Why did you decide to study in the USA?
I started at a school in Japan and stopped, but I wanted to restart again, and I thought it was a good opportunity to change universities. My university in Japan had an exchange program that took me to another college here in Michigan. So, when I decided to come back, I looked for schools in Michigan.
Why did you choose this particular college or university? What attracted you about your school? What is special about your school and its location?
I am planning to transfer to another school so I like that you can transfer your credits from here to other schools easily.
What do you like best about your program or university?
If you compare this program to Japan, here you can ask anything of your professors. It helps me learn more.
I like my classes; I think the professors are good. If you have questions about anything, even outside of classes, you can ask anybody. People are friendly and helpful.
What do you miss most about home?
The food. I love Disney, so I miss Tokyo Disneyland. And of course, I miss my family.
What was your biggest surprise about U.S. life and education?
I think I was surprised by how kind people are compared to Japan. For example, people hold open the doors for you here. In Japan, no one does that.
In Japanese classes, students are not interested in the class; they go to a university just to get a job in the future, so they are not interested in the classes. Here I feel like people are studying because they want to study. That inspires me to study harder, so I think that’s a good thing.
…your biggest disappointment?
Tuition is expensive, but I think that is it. Classes are better here, and students are better too.
How have you handled:
... language differences?
I just try to talk more or do everything in English. I watch movies in English. I think having someone who you can talk to in English is so good. I have a girlfriend, and if I didn’t have her my English wouldn’t have improved that much. Having someone to talk with will make your English skills better.
I am applying for jobs at Kalamazoo Valley to earn some spending money. I also made a website and am trying to earn income from that.
... adjusting to a different educational system?
In the classroom, there are 20 or fewer students, so the professors have time to answer students’ questions.
When there are a lot of students, I can’t pay attention in class. Because Kalamazoo has a smaller number of students in class at a time, it helps me concentrate better.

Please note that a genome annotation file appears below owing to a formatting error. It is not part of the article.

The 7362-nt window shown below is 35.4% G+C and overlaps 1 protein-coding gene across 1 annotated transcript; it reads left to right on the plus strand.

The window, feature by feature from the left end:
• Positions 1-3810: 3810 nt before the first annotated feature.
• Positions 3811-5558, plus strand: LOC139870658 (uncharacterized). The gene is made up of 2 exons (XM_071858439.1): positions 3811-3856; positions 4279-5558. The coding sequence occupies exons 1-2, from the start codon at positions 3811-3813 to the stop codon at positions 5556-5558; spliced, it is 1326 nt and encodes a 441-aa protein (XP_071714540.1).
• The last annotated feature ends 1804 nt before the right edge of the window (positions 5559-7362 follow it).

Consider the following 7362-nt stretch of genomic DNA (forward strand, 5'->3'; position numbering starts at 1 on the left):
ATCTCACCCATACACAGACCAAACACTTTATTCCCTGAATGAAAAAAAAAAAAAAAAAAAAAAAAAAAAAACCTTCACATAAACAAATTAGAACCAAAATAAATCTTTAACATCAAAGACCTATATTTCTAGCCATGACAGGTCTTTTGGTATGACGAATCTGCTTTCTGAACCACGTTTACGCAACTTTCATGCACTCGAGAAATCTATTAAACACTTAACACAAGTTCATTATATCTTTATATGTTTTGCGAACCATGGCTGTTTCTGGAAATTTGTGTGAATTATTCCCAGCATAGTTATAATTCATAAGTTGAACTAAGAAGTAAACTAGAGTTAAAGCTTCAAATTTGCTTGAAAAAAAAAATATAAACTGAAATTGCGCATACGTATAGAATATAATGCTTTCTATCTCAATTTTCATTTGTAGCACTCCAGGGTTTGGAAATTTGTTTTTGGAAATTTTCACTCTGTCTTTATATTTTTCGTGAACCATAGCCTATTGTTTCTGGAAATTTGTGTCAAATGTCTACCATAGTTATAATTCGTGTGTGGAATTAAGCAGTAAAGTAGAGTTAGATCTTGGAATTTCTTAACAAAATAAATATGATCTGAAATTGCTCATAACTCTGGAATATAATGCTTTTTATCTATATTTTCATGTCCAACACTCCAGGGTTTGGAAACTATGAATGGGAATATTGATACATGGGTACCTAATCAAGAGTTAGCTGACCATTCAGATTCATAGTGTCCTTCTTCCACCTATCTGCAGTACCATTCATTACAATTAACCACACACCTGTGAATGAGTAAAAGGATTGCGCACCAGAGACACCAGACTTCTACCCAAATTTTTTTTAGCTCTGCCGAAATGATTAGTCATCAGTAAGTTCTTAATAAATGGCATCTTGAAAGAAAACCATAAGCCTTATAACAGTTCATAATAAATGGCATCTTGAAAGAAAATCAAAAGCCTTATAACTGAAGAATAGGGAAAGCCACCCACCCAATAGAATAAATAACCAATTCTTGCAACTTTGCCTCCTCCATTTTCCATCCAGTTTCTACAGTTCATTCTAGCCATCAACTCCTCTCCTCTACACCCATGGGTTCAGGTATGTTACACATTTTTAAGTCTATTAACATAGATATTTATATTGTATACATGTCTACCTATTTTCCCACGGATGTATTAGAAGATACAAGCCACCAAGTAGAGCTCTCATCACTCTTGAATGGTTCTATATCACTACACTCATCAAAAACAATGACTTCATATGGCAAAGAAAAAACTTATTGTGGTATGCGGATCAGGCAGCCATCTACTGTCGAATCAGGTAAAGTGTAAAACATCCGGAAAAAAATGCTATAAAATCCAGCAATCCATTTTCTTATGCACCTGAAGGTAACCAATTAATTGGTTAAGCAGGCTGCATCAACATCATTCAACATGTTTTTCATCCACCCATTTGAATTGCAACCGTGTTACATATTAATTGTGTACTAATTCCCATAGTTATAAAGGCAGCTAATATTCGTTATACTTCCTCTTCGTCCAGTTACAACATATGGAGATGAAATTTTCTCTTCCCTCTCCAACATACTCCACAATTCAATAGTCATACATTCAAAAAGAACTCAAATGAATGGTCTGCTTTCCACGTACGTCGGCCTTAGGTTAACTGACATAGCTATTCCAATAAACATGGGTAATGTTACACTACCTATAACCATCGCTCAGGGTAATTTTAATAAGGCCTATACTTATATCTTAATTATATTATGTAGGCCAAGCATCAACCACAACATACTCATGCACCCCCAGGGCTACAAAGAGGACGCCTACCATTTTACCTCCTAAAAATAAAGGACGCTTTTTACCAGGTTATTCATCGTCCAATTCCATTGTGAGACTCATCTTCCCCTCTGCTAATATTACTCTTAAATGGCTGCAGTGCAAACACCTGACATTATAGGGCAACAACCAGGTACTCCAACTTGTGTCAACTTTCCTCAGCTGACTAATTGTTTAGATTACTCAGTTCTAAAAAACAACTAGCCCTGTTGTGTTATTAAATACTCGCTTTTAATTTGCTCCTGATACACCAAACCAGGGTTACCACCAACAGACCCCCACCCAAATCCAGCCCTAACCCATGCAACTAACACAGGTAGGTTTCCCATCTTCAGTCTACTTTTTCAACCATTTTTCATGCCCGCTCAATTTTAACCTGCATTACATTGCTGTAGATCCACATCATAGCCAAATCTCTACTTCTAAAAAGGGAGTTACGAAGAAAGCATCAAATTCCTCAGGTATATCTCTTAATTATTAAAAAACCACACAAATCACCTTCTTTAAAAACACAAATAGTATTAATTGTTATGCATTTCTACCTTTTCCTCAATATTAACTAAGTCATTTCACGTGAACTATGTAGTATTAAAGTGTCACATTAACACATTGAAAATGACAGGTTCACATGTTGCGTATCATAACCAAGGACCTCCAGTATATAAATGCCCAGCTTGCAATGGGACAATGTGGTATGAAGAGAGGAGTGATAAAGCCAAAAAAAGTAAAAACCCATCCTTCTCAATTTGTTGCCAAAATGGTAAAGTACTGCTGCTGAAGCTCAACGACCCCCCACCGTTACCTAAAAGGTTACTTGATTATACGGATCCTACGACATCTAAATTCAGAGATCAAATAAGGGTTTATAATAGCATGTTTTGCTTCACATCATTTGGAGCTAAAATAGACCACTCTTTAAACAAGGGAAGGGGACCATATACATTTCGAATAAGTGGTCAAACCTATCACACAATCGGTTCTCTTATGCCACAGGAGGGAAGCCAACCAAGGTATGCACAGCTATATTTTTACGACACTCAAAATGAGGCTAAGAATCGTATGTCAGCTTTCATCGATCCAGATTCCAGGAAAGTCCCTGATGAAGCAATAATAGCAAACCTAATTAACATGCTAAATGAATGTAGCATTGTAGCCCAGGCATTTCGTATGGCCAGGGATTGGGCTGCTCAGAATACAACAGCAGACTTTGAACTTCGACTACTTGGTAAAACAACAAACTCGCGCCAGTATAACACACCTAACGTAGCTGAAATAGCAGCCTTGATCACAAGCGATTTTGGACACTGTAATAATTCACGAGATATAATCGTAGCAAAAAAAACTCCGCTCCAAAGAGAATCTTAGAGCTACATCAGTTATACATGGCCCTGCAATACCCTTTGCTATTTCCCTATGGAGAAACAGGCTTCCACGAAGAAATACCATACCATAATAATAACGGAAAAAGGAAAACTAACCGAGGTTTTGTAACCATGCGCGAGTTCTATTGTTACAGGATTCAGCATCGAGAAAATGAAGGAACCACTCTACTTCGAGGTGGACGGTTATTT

I am taking a math class and other students don’t really talk in class except for group presentations. Other times students talk a lot and I can get to know their opinions. Sometimes there are group quizzes, and if my classmates don’t know the answer, I can help to teach them and also see if my answer is correct. If I don’t know how to do something my classmates help teach me how to do it.
I do more presentations and group work than in Japan. It was hard to adjust to at first.
What are your activities? (clubs, sports, student associations, travel, homestay programs, special activities or trips sponsored by your program)
I am a part of the International Student Group, and I recently went to an International Summer Kickoff. I joined the Japanese club when I was at another school here, too.
How easy or difficult is making friends in the USA?
It is harder than making friends in Japan because of the language barrier, but I think if you join clubs, it is easy to make friends. If you don’t get involved there is not much opportunity to make friends. You have to talk to other students in class. Right now I am working on making more friends.
What are your career goals? How is your U.S. education relevant to your personal goals and to the needs of your country?
Eventually, I want to make my own software or websites that everyone uses, like Facebook. I always wanted to start a business or be an entrepreneur which is why I studied business before, but I decided I wanted to be able to make the business myself which is why I am studying Computer Science.
What is your advice to other students from your country who are considering a U.S. education?
In Japan, we study English but we don’t do enough conversation and speaking skills so try to make friends who speak English and talk a lot.
Try to study hard. In Japan, you have classes once a week, so you don’t need to study as much. In Japan we have a lot of time to have fun and work, but here you do have to spend a lot of time studying to get good grades.
For math, if I cannot understand, I study it in Japanese first. I google it and study it then try it in English again.
Watch movies and TV shows to get to know American culture, but it is not completely accurate. You can get to learn about the culture a little bit.
I wish someone told me that American’s use credit cards a lot. They don’t use cash and you need to know how to use Uber. I didn’t know that I could ride a bus for free. I take the bus now to get to Kalamazoo Valley.